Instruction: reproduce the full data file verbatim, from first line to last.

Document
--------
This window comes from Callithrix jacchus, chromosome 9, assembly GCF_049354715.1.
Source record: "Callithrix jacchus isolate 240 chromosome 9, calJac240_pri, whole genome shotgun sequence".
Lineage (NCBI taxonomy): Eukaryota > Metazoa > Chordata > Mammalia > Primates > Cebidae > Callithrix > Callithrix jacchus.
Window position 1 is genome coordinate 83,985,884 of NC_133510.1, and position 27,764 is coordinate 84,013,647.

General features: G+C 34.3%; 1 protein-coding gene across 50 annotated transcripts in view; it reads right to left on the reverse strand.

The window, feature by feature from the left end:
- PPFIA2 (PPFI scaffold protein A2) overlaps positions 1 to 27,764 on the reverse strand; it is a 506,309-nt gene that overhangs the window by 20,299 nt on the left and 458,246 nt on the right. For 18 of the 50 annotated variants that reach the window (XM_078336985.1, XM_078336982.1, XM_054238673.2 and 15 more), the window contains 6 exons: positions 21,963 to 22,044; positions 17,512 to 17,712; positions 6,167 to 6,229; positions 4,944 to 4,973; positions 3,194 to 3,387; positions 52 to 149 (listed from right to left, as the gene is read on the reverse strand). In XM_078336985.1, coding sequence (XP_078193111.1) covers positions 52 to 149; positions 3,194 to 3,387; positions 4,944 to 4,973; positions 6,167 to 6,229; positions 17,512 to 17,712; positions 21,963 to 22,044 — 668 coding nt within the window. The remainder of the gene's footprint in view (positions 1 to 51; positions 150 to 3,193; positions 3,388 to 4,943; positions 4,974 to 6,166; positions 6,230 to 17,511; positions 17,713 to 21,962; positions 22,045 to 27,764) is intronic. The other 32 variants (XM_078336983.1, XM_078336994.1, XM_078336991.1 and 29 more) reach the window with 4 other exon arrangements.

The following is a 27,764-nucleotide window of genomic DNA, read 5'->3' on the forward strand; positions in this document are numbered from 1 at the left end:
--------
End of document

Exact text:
This window comes from Callithrix jacchus, chromosome 9, assembly GCF_049354715.1.
Source record: "Callithrix jacchus isolate 240 chromosome 9, calJac240_pri, whole genome shotgun sequence".
Lineage (NCBI taxonomy): Eukaryota > Metazoa > Chordata > Mammalia > Primates > Cebidae > Callithrix > Callithrix jacchus.
Window position 1 is genome coordinate 83,985,884 of NC_133510.1, and position 27,764 is coordinate 84,013,647.

General features: G+C 34.3%; 1 protein-coding gene across 50 annotated transcripts in view; it reads right to left on the reverse strand.

The window, feature by feature from the left end:
- PPFIA2 (PPFI scaffold protein A2) overlaps positions 1 to 27,764 on the reverse strand; it is a 506,309-nt gene that overhangs the window by 20,299 nt on the left and 458,246 nt on the right. For 18 of the 50 annotated variants that reach the window (XM_078336985.1, XM_078336982.1, XM_054238673.2 and 15 more), the window contains 6 exons: positions 21,963 to 22,044; positions 17,512 to 17,712; positions 6,167 to 6,229; positions 4,944 to 4,973; positions 3,194 to 3,387; positions 52 to 149 (listed from right to left, as the gene is read on the reverse strand). In XM_078336985.1, coding sequence (XP_078193111.1) covers positions 52 to 149; positions 3,194 to 3,387; positions 4,944 to 4,973; positions 6,167 to 6,229; positions 17,512 to 17,712; positions 21,963 to 22,044 — 668 coding nt within the window. The remainder of the gene's footprint in view (positions 1 to 51; positions 150 to 3,193; positions 3,388 to 4,943; positions 4,974 to 6,166; positions 6,230 to 17,511; positions 17,713 to 21,962; positions 22,045 to 27,764) is intronic. The other 32 variants (XM_078336983.1, XM_078336994.1, XM_078336991.1 and 29 more) reach the window with 4 other exon arrangements.

The following is a 27,764-nucleotide window of genomic DNA, read 5'->3' on the forward strand; positions in this document are numbered from 1 at the left end: